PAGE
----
Zachariah Anderson: Defendant does not testify, following attorneys' advice

Closing arguments are set to begin Tuesday, March 21 in Zachariah Anderson's homicide trial. He's charged with killing Rosalio Gutierrez, his ex-girlfriend's new love interest, and hiding the body, which has never been found.

It's been nearly three years since anyone saw or heard from Gutierrez. After the woman he was dating found a bloody scene inside his Kenosha apartment, police focused on Anderson as a suspect.

"Do you remember overseeing the pumping of the septic tank on Mr. Anderson's property?" asked Nicolle Muller, defense attorney.

"The septic tank was pumped," said Kenosha Police Sgt. Daniel Bandi. "That is a place you could hide a body."

As his homicide trial entered its fourth week Monday, Anderson's defense worked to raise enough doubt to convince a jury to find Anderson not guilty. They argued police ignored other possibilities.

"Did you find anything?" asked Muller. 

"We did not," said Sgt. Bandi.

Police even searched Anderson's family's Sheboygan County business.

"There was the search of the Greenview/Anderson Tree Farm?" asked Muller.

Rosalio Gutierrez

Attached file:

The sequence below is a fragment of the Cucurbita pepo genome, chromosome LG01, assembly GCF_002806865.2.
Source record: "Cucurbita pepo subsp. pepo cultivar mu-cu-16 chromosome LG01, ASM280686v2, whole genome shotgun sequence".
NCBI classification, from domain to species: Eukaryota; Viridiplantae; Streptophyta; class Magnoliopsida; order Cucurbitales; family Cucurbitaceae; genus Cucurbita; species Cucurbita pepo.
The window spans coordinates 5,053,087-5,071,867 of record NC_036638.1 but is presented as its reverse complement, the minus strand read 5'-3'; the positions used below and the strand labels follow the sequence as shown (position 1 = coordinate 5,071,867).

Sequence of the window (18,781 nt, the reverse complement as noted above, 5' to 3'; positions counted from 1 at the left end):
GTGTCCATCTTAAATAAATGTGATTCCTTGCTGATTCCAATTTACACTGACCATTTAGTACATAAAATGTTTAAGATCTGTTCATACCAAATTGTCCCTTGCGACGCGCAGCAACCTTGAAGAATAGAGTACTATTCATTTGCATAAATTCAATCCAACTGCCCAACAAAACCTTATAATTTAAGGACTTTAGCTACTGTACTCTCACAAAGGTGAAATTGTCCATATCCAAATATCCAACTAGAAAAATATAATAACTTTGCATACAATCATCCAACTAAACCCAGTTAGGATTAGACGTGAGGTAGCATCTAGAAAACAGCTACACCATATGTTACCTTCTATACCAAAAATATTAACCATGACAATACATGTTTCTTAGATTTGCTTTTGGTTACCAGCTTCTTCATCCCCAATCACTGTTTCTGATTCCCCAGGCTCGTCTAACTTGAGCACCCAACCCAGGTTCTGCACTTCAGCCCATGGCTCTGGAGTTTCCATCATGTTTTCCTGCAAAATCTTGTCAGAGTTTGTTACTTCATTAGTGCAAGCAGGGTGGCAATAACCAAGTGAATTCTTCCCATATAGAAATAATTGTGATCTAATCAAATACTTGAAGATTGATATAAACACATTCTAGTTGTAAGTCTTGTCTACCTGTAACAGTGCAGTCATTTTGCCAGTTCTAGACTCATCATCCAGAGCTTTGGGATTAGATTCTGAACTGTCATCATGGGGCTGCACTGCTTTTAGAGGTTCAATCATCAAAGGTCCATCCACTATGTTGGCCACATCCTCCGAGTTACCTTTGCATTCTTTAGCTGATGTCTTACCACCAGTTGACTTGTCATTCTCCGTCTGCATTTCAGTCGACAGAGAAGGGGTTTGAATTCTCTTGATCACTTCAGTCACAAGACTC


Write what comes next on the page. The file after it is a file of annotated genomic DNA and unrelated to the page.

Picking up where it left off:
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"Correct," said Sgt. Bandi. 

More time was spent Monday waiting for witnesses to show up than hearing testimony. Three defense witnesses were unavailable. The last defense witness, a deputy fire chief, testified about being called to Anderson's Mequon home as police found a still burning fire pit.

"What about steel-toed boots? Are those legal to burn in these burn pits?" asked Michael Graveley, district attorney.

"No, sir," said Kurt Zellman, South Ozaukee Fire Department deputy chief. 

"What about underwear and socks?" asked Graveley.

Zachariah Anderson family Sheboygan County tree farm

"No, sir," said Zellman.

"Is it common that in areas, such as Mequon, people will burn some of their trash?" asked Muller.

"If they are doing so, it’s in violation," said Zellman.

When the time came, Anderson said he was following his attorneys' advice by not testifying.

"I think my attorneys gave me an excellent explanation," said Anderson. "I do have questions, but as far as testifying is concerned, they were very clear with me about that. I think we're already basically on the same page."

By the afternoon, jurors were given instructions and sent home, ordered to return Tuesday morning for closing arguments.